Attackers can exploit the ElasticSearch vulnerability to obtain webshell permissions of a website.
ElasticSearch is usually deployed in many large enterprises. Therefore, further penetration makes sense after obtaining an intranet permission. In the previous article "ElasticSearch vulnerability practice: Using perl to rebound shell", we analyzed the shell that gets a rebound through the perl script. The reverse shell has a certain timeliness, this article discusses non-perl penetration.1. Search for the keyword "Elasticsearch" through the shodanhq Search Engine"
First, register a user at shodanhq.com. After successful registration, you must activate the user by email. After activation, you can use it. Enter the keyword "Elasticsearch" in the search box to search. 1 shows that the query records are displayed in top countries. In the early search results, China ranked first, followed by a large number of servers deployed in the United States. Select an IP address randomly in the result list. In this example, select a foreign IP address.
Figure 1 search keyword "ElasticSearch"2. vulnerability testing through the FireFox portable version
Enter the address "http://192.121.xxx.xxx: 9200/_ search?" In the FireFox portable version? Pretty, and then click Load Url, as shown in 2. Enter the following code in Post Data:
The purpose of this Code is to read the content of the/etc/passwd file in the linux operating system. If the vulnerability exists, it reads the content of the passwd file. Otherwise, it indicates that the vulnerability does not exist.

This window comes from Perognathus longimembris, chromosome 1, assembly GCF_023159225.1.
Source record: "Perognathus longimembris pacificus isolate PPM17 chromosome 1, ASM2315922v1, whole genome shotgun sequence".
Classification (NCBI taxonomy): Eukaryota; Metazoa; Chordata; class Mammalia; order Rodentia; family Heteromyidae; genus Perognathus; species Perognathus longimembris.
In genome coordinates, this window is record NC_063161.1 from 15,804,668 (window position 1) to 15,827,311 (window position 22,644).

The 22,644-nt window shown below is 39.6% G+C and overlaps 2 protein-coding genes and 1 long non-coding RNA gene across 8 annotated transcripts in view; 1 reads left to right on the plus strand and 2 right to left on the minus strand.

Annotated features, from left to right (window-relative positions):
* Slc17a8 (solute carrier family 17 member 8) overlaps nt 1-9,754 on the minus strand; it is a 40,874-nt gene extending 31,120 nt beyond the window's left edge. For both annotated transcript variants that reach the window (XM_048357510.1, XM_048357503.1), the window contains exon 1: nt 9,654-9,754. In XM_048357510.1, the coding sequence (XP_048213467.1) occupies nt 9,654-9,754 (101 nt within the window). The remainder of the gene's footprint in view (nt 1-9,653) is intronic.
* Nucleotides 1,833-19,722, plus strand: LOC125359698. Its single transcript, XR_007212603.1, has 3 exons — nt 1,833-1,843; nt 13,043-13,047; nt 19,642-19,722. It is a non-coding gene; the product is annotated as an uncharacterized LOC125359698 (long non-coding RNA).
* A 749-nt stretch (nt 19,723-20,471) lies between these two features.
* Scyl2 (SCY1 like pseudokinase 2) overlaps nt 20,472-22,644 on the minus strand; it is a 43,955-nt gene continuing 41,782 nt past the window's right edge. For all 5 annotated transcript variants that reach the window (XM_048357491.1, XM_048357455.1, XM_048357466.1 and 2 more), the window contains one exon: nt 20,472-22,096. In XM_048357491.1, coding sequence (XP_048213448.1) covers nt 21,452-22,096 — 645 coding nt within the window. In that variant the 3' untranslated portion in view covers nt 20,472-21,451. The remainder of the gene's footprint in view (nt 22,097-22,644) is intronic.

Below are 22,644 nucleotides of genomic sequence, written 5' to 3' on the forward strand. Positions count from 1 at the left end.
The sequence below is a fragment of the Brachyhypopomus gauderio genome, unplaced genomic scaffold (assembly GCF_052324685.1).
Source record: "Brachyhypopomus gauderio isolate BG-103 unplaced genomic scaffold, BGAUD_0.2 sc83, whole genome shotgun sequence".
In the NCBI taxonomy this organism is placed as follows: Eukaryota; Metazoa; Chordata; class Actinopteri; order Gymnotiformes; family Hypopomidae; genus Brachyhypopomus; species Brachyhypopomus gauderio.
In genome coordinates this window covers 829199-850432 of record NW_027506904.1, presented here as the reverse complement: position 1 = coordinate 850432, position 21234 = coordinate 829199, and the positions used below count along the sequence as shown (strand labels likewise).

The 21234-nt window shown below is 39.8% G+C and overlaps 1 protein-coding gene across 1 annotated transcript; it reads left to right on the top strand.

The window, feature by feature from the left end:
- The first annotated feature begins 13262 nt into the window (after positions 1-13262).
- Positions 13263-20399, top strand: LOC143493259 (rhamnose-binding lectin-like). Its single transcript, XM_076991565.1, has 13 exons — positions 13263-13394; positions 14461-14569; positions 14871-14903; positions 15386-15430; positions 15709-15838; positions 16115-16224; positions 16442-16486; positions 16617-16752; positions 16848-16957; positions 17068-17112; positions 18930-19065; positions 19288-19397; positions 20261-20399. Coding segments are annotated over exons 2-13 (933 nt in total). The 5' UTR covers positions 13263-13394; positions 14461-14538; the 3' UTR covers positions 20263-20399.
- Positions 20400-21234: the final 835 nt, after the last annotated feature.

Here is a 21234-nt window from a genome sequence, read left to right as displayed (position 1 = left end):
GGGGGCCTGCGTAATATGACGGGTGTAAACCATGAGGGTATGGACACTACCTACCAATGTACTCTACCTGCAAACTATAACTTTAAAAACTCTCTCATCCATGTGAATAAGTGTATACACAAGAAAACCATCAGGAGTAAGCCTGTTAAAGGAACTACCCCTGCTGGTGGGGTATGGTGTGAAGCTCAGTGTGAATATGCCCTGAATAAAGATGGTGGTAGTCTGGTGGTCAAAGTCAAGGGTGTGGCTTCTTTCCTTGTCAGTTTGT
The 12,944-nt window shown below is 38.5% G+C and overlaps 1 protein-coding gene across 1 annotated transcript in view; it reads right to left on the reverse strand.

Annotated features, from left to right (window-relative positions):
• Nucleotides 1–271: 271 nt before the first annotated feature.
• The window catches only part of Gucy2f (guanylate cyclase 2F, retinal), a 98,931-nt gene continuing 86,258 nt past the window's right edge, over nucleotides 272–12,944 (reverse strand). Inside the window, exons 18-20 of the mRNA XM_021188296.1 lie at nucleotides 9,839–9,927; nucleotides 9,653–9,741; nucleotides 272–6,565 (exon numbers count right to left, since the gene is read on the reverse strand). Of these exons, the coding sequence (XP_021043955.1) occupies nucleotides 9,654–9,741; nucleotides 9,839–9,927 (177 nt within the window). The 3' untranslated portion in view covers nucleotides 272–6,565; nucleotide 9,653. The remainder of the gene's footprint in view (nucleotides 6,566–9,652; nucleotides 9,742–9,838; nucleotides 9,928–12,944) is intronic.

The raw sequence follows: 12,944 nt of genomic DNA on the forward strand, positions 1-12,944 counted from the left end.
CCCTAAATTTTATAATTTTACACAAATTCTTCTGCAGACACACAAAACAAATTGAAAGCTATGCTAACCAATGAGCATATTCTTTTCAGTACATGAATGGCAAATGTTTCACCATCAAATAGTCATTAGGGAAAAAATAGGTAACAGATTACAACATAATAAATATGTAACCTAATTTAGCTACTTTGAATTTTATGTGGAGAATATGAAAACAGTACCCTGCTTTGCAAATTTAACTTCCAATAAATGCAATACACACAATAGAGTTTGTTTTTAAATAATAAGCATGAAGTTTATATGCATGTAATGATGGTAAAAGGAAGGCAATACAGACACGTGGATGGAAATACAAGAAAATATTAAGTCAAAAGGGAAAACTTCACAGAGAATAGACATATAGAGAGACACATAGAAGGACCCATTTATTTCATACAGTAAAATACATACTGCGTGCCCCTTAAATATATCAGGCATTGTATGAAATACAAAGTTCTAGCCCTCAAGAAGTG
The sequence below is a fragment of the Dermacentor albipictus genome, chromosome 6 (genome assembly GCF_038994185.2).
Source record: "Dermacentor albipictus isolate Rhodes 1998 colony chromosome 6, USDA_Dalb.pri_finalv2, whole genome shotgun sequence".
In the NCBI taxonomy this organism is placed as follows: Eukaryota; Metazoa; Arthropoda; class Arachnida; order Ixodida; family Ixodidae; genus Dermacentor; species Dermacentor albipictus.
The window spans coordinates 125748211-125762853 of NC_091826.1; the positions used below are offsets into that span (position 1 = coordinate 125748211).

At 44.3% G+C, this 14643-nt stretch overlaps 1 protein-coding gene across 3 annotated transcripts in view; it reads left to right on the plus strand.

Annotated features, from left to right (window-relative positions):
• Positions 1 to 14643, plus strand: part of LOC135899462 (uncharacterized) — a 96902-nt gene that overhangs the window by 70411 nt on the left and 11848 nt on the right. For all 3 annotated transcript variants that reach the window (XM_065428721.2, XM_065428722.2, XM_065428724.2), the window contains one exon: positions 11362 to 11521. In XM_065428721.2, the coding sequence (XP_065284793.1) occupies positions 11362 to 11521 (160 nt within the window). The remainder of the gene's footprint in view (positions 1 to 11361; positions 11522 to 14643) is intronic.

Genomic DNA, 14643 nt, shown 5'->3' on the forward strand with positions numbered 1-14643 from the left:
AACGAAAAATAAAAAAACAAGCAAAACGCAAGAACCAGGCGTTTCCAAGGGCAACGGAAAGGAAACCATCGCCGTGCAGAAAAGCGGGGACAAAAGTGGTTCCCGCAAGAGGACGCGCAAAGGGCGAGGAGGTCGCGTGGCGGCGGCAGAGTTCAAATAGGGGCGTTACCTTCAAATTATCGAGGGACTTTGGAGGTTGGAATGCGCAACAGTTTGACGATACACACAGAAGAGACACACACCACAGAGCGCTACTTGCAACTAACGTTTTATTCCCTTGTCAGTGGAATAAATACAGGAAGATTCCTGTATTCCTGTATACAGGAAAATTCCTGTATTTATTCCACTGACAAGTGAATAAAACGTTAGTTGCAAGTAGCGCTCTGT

Figure 2 test whether the vulnerability exists3. query sensitive files
In Post data, change exec (\ "cat/etc/passwd \") to exec (\ "locate *. php \ "), exec (\" locate *. SQL \ "), exec (\" locate *. conf \ ") to obtain sensitive file information. 3 indicates that the server may use php and the cms system may be wordpress.
Figure 3 system Sensitive Information Retrieval
Use the following code to directly obtain the path "/usr/share/nginx/xxxxxxxxxxxxx/wp-config.php" for the wp-config.php file, as shown in 4:
Figure 4 obtain the path to the wp-config.php4. Locate the website and its actual path
Run "cat/usr/share/nginx/xxxxxxxxxxxxx/wp-config.php" to read the file content, as shown in figure 5, get the mysql database root account and password as well as the website domain name xxxxxxxxxxxxx.com
. By viewing the root directory of the website, you can also find mysql file backup. You can use the flashget download tool to download it to your local computer, as shown in figure 6.
Figure 5 obtain website domain name and other information
Figure 6 download database files